The inaugural Azets SCARP Index released has shown that 561 jobs have been saved to date as a result of the rescue process for small and micro companies since its introduction exactly two years ago.
The Small Company Administrative Rescue Process (SCARP) aims to facilitate simplified out-of-court debt restructuring for small businesses deemed to be viable. A process adviser is appointed under the scheme to prepare a rescue plan and to work with creditors to consolidate company debts.
The Azets SCARP Index has revealed a marked increase in the use of the SCARP process this year. 50 small businesses have undertaken the SCARP process since its creation in December 2021 with 22 firms having gone through the process in 2022 and 28 SCARPs have commenced so far in 2023, an increase of approximately 27 per cent.
According to research undertaken by Azets Ireland, the retail, hospitality, construction, and advertising sectors accounted for half of all SCARP cases to date. Among the businesses to have successfully exited SCARP with the support of Azets Ireland process advisors were Linen Bundle Europe, Airmid Health Group, China Sichuan restaurant Sandyford, Brasserie Sixty6 and Rustic Stone.
More than half (54 per cent) of the small businesses availing of the SCARP small business recovery process were located in Dublin while 74 per cent were based in Leinster. Only 14 per cent of SCARP cases involved small businesses based in Munster and 8 per cent of the small businesses were based in Connacht.
To date, four restructuring experts at Azets Ireland have acted as SCARP process advisers in 19 out of the 50 cases undertaken in the State to date. SCARPs successfully concluded by Azets Ireland have resulted in 293 jobs being secured as a result of the viable small businesses availing of the process to asset the survival and restructuring of an insolvent company.
Of the 19 cases, rescue plans have been approved for 16. This indicates a SCARP success rate of over 84 per cent for the firm and the process is now readily recognised as an important useful restructuring tool in the armoury of business owners who may be encountering financial difficulty.
Dessie Morrow, Corporate Recovery Partner, Azets Ireland, said: “As we mark its second anniversary, the SCARP small business recovery process has proven to be a lifeline for hundreds of indigenous firms facing financial distress, saving 561 jobs in its first two years.This is a testament to the effectiveness of the process in helping viable small businesses to restructure their debts and continue contributing to the economy and to local communities.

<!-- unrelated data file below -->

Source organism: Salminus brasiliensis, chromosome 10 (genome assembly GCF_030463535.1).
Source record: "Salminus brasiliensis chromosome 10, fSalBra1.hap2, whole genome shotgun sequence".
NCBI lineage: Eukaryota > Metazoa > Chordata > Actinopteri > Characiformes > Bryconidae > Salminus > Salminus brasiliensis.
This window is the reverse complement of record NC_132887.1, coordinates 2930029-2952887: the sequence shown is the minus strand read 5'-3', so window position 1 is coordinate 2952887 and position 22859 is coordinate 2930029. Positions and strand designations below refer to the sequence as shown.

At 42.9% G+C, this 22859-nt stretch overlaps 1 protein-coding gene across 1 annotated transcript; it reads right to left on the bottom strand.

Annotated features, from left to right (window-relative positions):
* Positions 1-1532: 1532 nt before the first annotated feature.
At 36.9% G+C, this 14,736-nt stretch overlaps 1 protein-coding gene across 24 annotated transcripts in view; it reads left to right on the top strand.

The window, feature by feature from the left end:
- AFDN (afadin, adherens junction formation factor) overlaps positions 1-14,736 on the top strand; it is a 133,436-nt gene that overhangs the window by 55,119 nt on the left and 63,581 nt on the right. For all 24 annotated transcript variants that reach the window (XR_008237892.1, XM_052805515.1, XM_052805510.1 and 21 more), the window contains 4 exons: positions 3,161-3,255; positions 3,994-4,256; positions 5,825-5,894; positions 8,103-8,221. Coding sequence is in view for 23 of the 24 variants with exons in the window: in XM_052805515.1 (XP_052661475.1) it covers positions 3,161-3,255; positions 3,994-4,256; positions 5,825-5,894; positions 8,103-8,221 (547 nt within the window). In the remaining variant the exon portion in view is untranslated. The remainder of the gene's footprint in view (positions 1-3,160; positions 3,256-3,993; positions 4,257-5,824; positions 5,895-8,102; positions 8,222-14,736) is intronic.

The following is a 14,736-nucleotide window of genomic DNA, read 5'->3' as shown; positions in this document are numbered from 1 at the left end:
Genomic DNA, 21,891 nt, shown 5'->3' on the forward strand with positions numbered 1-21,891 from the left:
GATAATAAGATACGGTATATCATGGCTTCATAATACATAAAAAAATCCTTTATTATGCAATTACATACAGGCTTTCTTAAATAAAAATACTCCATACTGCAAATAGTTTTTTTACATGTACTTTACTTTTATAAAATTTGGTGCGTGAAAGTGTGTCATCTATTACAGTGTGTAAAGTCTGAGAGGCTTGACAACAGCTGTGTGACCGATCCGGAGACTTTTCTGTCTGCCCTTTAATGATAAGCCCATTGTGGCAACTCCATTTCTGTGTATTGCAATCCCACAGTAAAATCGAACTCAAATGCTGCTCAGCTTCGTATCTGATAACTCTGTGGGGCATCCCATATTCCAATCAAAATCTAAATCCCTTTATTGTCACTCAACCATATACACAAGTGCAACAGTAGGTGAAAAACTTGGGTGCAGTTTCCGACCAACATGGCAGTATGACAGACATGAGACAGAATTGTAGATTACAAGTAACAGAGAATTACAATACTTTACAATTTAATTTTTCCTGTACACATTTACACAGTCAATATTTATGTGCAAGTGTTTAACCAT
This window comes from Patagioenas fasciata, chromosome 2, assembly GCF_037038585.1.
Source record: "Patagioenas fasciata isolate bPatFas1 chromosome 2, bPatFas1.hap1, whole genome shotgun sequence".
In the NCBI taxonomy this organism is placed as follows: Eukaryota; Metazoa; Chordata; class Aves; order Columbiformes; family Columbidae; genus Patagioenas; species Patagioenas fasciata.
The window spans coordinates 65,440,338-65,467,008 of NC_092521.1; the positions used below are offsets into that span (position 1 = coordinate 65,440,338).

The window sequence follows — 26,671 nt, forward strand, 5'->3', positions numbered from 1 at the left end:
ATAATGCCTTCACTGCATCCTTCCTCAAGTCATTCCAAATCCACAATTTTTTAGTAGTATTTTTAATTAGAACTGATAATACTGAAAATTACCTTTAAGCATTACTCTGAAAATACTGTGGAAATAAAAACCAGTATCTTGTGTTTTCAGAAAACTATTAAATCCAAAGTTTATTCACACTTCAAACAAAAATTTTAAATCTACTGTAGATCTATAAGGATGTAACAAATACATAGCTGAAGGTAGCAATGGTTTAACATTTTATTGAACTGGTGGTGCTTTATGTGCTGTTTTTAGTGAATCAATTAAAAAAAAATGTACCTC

“The introduction of SCARP provided a cost-effective restructuring process for certain small or micro businesses who were grappling with solvency issues in the wake of the pandemic and who needed support. Over the past two years, Revenue has engaged positively in the SCARP process and has been an active supporter of SCARP rescue plans for viable businesses. However, the threshold for securing Revenue support has increased in the past year.
“SCARP is needed now more than ever. In a time of lingering inflation, rising wages, higher interest rates and a slowing economy, many Irish small businesses are facing an extremely challenging environment. The retail and hospitality sectors are more exposed to these headwinds and are most likely to see a reduction in their already tight operating margins.
“With over 60,000 Irish businesses faced with having to pay back Revenue close to €2bn in warehoused debt in May next year, an increasing number of small businesses may need to restructure. SCARP is a vital tool in the armoury of small business owners who may encounter financial difficulty in the months to come.
“As darker clouds loom on the economic horizon, it is important that we put the spotlight on the positive outcomes that can be secured for business owners who feel unable to trade through current difficulties and are considering a liquidation.”
To find out more about the Azets SCARP Index, visit www.azets.ie.
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